The range of what Moore covers is bold: upbringing, marriage, children, perseverance in marriage, divorce, growing old, and caring for those who are aging. He explores these topics with an exegete’s skill and a pastor’s heart.
In this episode of Pastors’ Talk, Jonathan Leeman interviews Kent and Rosaria Butterfield about hospitality and its connection to the gospel.
What’s the goal in contextualization? How do we know if we’ve gone too far, or not far enough?
The Bible tells us that “God is love.” But what does that actually mean? And what does it have to do with our lives and the local church?
Have you ever thought that you, your house, and your time are not your own but rather God’s ordained way of escape for someone?
It’s vital for individual Christians to pursue holiness. But how can church members work *together* in fighting against the sin of pornography?
What makes this book different? It’s written by a woman, engages the topic from a feminine perspective, and reveals why so many are using the erotic to escape reality.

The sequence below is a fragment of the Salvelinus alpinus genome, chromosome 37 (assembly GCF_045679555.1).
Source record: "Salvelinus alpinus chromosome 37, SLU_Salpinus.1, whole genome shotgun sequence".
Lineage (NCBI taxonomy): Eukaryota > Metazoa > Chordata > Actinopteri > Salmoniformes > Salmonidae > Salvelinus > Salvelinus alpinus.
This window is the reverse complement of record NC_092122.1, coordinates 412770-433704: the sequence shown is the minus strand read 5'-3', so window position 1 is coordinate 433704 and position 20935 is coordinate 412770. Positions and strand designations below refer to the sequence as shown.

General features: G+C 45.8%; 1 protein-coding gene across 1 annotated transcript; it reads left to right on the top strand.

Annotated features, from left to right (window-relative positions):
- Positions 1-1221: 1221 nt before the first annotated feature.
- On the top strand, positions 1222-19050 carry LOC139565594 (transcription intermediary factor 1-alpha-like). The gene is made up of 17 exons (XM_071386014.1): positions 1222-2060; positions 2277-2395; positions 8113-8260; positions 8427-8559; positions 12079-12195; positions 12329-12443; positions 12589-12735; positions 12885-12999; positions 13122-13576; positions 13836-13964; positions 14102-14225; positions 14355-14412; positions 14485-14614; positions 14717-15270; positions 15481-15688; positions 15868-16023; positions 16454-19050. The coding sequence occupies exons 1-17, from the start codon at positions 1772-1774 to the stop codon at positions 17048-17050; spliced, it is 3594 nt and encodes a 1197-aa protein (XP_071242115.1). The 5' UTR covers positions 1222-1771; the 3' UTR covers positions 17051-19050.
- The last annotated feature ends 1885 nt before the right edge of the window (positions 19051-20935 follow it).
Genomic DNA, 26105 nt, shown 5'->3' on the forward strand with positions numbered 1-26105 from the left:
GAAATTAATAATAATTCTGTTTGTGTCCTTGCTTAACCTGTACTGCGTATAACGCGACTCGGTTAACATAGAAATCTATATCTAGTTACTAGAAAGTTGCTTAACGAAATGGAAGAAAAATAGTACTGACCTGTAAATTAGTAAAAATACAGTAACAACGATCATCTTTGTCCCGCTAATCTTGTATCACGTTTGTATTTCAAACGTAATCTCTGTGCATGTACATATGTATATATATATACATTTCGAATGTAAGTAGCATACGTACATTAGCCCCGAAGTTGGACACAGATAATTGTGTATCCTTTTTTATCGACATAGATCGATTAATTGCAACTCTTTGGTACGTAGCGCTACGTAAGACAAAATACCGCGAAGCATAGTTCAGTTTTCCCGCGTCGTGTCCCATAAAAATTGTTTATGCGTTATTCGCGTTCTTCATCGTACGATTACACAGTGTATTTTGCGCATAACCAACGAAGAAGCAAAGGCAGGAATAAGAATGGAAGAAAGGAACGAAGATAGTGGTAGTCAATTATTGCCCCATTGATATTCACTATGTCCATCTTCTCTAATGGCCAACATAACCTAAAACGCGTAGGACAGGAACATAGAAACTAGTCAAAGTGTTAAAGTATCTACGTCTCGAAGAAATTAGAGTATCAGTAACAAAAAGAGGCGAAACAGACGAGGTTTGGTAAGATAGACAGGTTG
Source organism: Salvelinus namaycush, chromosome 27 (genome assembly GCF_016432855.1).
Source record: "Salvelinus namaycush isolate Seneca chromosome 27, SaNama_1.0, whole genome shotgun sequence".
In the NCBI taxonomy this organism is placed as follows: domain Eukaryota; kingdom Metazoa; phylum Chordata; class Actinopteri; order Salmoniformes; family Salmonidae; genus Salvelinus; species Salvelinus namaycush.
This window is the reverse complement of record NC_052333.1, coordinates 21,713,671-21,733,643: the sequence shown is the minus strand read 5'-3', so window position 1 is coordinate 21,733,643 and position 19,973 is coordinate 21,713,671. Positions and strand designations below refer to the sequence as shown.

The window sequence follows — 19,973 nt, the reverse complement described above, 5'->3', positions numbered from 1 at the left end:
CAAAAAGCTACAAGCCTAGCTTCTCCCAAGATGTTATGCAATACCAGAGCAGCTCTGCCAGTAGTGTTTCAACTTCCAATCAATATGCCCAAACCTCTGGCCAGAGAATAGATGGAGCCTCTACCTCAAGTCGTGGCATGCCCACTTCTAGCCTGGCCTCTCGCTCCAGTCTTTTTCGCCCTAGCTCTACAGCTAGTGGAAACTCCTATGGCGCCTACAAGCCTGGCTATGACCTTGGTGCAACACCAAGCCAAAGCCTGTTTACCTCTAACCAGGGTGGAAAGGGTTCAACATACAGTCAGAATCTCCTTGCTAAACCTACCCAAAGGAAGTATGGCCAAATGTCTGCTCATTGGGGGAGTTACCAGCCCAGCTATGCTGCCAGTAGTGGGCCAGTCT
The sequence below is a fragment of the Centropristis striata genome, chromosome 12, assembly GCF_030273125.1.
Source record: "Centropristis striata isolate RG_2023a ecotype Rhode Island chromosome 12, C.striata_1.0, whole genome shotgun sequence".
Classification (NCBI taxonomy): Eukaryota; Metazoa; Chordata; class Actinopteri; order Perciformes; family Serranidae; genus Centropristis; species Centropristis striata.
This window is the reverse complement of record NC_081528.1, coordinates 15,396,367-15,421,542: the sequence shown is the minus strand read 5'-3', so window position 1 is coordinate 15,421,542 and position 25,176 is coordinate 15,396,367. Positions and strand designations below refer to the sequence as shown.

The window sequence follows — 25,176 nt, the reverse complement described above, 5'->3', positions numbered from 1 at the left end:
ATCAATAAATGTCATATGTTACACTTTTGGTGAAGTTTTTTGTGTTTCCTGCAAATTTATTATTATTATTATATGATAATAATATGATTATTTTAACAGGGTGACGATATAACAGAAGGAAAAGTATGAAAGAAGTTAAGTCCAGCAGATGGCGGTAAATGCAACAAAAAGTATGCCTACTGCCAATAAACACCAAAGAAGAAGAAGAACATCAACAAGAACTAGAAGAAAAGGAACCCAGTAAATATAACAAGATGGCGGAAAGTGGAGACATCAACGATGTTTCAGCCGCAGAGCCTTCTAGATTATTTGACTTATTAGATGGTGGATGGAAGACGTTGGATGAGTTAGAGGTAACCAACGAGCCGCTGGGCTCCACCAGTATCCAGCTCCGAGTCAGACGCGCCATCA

Practically, let’s talk about when and how pastors can guide dating or engaged couples through difficult conversations about past sexual sin.
Local churches ought to be the “safest space” for Christians to confess sins in general and sins tied to pornography in particular.
We need to foster better, more vertical accountability in our churches. How do we do that?
What would it mean to fight pornography together? What would it look like to cultivate a culture where leaders and members help one another?
“Men, what do you view on your screens when no one is watching?” This question will bury some women in shame.
Unfortunately, many young people don’t remember a time without unlimited access to pornography.
Sexual wholeness is vital to healing, and these resources will help pastors better structure small groups in ways that facilitate a more open and safe place for people to come and share their experiences and struggles.